The celebration of the life of Mother Easwaramma, the mother of Sathya Sai Baba, began on May 6, 1977 as Children’s Day in commemoration of her death anniversary. Sathya Sai Baba has said innumerable times that the mother is man’s first preceptor (Guru). Mother Easwaramma is the example of an ideal mother. On May 6, Easwaramma’s life is celebrated around the world by remembering her exemplary life, performing acts of selfless service for the needy, and singing the glories of God.

 Song: Easwaramma Divine Mother of Sai

“I resolved on my birth. I decided who should be my mother” said Sathya Sai Baba. Thus, she was the chosen mother of Sathya Sai Baba. Easwaramma was not the name given to her by her parents. She was christened as Namagiriamma at the time of her birth. After her marriage, Kondama Raju (Swami’s grandfather), being one of wisdom and blessed with a vision of the future, began calling her Easwaramma because he knew that she was going to become the mother of Easwara.

Easwaramma, a pious housewife, was conversant with the legends, folksongs and tales of avatars like Sri Rama and Sri Krishna, and their mothers. Nevertheless, it took years of intimate observation and hundreds of inexplicable incidents to convince her that this child she had caressed and doted on, had come to prove the scriptural prophecy. As the Mother of the Avatar, she was blessed with the most precious motherhood a woman could aspire to. Even while in this predicament, she like any other earnest sadhaka (seeker) anxious to win His Grace, had to trudge along the inner path that leads from multiplicity to unity, from egoism to detachment, from maya (illusory nature of the world) to the Master.

As a mother, her love for all was pure, self-less and unconditional. It was mainly through the teachings and Grace of Swami that she succeeded in the assignment of expanding and deepening her love. Swami, in His elucidation of Dharma, has revealed that woman represents the concretization of God’s beneficence. Easwaramma had a natural aptitude for spiritual endeavour, being endowed with fortitude and modesty. She was intelligent and vigilant. Easwaramma, as the closest devotee of Sai, was aided by Him to uplift herself to the heights marked out for the ideal woman.

From ‘Amma” to “Easwaramma”

I belong to the world," said Sathya to her. “To whom then do I belong?” was her response. “To you belong the world and its peoples,” was the answer. By the time Swami established His residence in Prasanthi Nilayam, she had witnessed and experienced Swami’s Avataric leela (Divine sport) through many incidents that strengthened her faith in the Divinity of her son. These episodes and moments became lessons designed to promote her from the consciousness of being a "mother of Sathya" to the woman blessed to be the mother of Easwara.

As time flowed on, she became an ardent listener of the divine experiences of devotees around the world. Her counsel gave comfort to the pilgrims who approached her with their problems.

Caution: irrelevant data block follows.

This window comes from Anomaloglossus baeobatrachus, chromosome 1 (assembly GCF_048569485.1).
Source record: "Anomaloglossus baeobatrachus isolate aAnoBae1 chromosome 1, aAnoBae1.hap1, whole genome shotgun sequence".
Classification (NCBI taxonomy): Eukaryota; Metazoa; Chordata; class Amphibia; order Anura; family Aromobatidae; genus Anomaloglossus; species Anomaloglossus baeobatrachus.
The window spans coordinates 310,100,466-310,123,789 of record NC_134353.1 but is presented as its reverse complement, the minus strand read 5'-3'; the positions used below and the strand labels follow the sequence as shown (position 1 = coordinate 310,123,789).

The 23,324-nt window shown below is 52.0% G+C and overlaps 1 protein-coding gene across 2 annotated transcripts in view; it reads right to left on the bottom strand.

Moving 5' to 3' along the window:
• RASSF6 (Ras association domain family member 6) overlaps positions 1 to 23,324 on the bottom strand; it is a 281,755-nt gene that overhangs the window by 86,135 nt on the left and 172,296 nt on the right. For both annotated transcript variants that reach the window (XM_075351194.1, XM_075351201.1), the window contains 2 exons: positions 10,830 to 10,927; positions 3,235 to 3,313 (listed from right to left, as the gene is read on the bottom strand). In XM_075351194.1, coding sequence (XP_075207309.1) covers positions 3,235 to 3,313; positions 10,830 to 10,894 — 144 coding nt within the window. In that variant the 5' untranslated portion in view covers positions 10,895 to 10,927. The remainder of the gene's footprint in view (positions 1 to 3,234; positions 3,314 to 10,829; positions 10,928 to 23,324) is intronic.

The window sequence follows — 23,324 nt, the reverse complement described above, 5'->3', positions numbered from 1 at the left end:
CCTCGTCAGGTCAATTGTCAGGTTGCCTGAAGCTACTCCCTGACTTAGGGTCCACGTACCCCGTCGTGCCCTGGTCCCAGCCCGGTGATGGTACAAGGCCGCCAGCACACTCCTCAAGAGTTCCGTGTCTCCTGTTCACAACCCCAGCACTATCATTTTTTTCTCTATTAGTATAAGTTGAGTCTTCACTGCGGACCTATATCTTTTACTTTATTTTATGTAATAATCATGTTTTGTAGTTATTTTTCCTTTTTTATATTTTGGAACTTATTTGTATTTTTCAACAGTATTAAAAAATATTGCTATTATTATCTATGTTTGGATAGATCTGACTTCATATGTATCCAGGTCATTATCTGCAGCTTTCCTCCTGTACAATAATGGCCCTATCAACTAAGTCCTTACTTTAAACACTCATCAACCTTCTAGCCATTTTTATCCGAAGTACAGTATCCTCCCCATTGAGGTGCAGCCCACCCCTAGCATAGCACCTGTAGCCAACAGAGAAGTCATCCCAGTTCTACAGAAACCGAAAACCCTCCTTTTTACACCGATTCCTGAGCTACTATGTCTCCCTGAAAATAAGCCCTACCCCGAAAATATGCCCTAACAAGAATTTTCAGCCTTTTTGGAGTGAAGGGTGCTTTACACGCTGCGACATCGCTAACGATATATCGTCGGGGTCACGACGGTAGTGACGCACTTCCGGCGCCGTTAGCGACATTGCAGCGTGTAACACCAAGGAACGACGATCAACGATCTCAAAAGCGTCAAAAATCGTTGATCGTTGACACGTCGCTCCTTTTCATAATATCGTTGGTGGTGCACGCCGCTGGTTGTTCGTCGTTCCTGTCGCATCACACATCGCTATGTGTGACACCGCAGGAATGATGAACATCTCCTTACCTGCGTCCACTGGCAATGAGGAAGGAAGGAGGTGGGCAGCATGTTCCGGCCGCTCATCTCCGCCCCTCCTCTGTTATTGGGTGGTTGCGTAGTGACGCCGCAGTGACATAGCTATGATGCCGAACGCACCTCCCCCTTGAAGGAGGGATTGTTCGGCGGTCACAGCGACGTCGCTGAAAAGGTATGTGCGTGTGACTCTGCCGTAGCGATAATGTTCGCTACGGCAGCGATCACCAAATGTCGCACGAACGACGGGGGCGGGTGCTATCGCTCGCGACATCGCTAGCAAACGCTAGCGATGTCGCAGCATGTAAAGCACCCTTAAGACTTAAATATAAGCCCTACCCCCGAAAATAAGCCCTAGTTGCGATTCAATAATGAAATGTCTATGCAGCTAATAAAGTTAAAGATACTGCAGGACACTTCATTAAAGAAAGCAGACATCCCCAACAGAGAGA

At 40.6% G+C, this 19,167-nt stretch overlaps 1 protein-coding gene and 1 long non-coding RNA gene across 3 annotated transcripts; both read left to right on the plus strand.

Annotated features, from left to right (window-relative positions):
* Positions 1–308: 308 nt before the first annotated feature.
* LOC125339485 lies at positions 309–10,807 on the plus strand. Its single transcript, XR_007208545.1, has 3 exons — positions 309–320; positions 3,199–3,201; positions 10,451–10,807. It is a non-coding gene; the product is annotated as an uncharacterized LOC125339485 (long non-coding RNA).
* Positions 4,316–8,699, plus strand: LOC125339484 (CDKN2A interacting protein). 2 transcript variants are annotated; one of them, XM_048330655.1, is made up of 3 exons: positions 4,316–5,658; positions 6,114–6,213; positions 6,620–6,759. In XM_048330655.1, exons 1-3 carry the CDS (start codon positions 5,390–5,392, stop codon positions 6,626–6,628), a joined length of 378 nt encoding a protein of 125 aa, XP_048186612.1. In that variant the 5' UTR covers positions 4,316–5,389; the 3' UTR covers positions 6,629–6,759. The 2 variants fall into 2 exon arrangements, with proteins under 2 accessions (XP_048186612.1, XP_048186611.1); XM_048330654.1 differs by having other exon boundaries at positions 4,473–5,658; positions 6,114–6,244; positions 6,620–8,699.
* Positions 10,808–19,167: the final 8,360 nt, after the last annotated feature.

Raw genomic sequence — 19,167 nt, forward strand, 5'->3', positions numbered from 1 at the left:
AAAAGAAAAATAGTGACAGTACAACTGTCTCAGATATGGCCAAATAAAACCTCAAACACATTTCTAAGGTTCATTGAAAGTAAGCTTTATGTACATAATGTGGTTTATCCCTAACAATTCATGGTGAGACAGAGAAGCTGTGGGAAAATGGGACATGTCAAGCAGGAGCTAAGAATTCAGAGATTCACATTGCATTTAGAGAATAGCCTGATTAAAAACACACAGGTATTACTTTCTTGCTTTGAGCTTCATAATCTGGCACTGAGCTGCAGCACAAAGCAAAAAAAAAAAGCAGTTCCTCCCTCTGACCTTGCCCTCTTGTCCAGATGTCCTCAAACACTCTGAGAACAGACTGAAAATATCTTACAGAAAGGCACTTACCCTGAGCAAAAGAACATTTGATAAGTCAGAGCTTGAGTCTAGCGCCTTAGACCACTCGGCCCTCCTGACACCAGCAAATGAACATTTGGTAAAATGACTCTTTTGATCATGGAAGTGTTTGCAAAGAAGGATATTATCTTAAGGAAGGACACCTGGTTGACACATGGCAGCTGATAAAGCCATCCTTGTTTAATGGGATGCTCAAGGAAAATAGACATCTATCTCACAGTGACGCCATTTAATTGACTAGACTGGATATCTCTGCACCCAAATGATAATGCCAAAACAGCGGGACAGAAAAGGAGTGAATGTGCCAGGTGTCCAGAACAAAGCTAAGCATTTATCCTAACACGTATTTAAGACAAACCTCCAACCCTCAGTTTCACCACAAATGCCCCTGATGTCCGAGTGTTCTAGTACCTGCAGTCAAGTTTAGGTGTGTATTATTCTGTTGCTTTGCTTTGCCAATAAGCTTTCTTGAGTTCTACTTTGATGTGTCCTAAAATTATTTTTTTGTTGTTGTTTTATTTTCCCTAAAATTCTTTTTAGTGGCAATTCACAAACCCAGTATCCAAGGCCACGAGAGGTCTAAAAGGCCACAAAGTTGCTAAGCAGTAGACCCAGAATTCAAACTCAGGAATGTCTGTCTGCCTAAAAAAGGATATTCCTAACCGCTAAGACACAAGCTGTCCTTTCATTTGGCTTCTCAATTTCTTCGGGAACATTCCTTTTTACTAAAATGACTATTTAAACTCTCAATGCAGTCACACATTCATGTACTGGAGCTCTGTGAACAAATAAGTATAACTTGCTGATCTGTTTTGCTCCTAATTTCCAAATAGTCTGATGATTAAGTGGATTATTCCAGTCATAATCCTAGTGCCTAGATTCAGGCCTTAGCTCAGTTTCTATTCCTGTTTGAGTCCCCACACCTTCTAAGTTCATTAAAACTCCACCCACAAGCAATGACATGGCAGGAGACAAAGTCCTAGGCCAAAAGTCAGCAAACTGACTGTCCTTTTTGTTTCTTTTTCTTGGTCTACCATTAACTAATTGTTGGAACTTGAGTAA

She loved children and so naturally, they cuddled in flocks around her. She would forget her physical ailments when engaged in story-telling. Invariably she rounded up the tales with emphatic messages on humility and honesty, love and loyalty.

She had compassion towards young women who were widowed by fate. The love with which she treated these women blossomed wider as she watched Swami and she became more than their own mother to an ever-increasing number of women in distress. Devotees discovered in her a never failing source of strength and wisdom.

The Three Wishes

Swami says, “Today, people desire that only their family and children should be happy. But Easwaramma was not like that. Easwaramma had a broad mind. She wanted everyone to be happy. Even though she was not educated she taught noble qualities to everyone.”

Once, Easwaramma was returning from Chitravathi river with a vessel full of water. An old woman was walking along with her with great difficulty, while carrying the vessel filled with water. Easwaramma enquired “Mother! Are you having difficulty in carrying the vessel full of water?”  The old woman who was perspiring and unable to keep pace with her replied, “Yes, mother!  I am unable to carry this vessel for such a long distance. But, I have no children to help me in this task.  I myself have to carry this vessel full of water every day."  These words of agony were imprinted on the mind of Easwaramma. After walking for some distance, she saw a small boy holding a slate and pencil in one hand and carrying a heavy load of books in a bag hanging round his neck. He had difficulty in walking, but he had to continue his journey to the Bukkapatnam School. Easwaramma enquired of the boy, “My dear son!  What for are these slate and pencil? Why are you carrying such a heavy load of books?” The small boy replied “Mother, I am carrying these books so that I can note down all that the teachers teach me.”  After walking for some more distance, she came across a frail lady carrying her infant child on her shoulders, proceeding towards Bukkapatnam. Easwaramma again enquired of this lady, “you appear to be frail and weak, unable to carry the child.  Why should you walk such a long distance up to Bukkapatnam?”  The lady replied, “Mother!  What else can I do?  There is no doctor in this remote village who can give some medicine for my child.  He is suffering from cold and fever.  I have to take him to the Bukkapatnam hospital.”